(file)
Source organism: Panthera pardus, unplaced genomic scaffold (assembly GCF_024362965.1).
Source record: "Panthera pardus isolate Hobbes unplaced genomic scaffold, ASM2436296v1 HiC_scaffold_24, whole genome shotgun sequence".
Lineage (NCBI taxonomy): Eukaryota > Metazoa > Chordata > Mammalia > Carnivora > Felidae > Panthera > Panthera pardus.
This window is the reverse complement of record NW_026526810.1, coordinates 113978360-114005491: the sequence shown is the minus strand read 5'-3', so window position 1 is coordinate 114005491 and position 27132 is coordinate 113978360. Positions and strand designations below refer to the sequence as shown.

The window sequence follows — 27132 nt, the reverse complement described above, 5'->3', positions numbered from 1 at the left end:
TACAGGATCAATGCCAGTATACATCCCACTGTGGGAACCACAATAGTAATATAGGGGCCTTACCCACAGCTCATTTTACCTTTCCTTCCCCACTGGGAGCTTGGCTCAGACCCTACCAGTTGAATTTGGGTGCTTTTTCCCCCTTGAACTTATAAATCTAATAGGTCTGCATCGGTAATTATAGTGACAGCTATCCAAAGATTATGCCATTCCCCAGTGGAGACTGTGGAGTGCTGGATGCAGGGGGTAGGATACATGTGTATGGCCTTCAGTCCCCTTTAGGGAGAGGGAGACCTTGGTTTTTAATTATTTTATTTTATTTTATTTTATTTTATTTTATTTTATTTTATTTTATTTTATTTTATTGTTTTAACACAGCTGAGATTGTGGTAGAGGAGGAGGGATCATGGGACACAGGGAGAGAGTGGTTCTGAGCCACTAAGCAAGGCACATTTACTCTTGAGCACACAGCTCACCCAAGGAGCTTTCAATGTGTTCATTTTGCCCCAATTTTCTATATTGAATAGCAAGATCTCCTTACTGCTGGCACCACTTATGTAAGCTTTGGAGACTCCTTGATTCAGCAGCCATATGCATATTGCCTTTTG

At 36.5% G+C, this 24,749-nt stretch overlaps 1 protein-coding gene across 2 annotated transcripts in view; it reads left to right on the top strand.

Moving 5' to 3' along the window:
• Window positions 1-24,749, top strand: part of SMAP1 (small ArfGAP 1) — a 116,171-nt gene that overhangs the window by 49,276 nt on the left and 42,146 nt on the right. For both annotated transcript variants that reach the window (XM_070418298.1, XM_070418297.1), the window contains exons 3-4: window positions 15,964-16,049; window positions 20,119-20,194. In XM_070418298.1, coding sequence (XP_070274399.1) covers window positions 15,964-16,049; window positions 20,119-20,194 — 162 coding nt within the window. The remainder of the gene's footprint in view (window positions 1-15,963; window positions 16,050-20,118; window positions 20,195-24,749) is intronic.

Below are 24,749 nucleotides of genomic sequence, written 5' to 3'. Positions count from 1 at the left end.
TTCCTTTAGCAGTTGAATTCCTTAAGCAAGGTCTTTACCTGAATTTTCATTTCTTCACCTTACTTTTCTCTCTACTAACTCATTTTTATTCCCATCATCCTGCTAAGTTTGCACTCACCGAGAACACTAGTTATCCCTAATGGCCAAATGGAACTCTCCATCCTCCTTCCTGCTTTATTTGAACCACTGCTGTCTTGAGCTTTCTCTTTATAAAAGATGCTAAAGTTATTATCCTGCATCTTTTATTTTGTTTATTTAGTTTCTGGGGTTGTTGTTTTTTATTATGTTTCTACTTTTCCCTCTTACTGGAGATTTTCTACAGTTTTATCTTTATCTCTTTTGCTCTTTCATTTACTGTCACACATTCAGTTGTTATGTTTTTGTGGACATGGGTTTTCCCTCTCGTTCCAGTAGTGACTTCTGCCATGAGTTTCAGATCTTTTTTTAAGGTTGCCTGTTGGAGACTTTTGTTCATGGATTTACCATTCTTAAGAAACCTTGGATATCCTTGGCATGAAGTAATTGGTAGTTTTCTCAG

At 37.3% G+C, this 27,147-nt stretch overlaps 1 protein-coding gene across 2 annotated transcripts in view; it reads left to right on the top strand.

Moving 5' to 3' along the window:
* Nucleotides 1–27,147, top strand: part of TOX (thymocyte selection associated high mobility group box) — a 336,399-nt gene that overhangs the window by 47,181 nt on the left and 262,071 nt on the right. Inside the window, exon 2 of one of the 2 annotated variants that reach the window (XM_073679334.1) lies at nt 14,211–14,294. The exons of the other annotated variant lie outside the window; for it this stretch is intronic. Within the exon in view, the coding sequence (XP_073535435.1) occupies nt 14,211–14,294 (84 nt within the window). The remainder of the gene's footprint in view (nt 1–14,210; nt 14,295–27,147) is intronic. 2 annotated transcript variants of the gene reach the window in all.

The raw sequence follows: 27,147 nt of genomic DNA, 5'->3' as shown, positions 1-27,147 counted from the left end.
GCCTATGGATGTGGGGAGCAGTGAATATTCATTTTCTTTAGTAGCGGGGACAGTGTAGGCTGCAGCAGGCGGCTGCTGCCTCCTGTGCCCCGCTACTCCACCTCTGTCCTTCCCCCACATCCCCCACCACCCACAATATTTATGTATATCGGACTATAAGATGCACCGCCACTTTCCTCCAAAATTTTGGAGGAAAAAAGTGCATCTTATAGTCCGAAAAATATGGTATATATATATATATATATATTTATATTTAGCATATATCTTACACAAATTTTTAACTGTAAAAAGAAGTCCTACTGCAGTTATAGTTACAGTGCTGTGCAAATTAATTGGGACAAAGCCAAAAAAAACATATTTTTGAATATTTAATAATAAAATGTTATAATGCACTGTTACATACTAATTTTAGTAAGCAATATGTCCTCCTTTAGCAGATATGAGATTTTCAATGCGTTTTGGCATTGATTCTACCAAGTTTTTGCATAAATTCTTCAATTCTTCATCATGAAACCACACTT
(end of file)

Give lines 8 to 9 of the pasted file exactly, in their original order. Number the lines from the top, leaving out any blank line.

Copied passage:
Moving 5' to 3' along the window:
• Window positions 1-24,749, top strand: part of SMAP1 (small ArfGAP 1) — a 116,171-nt gene that overhangs the window by 49,276 nt on the left and 42,146 nt on the right. For both annotated transcript variants that reach the window (XM_070418298.1, XM_070418297.1), the window contains exons 3-4: window positions 15,964-16,049; window positions 20,119-20,194. In XM_070418298.1, coding sequence (XP_070274399.1) covers window positions 15,964-16,049; window positions 20,119-20,194 — 162 coding nt within the window. The remainder of the gene's footprint in view (window positions 1-15,963; window positions 16,050-20,118; window positions 20,195-24,749) is intronic.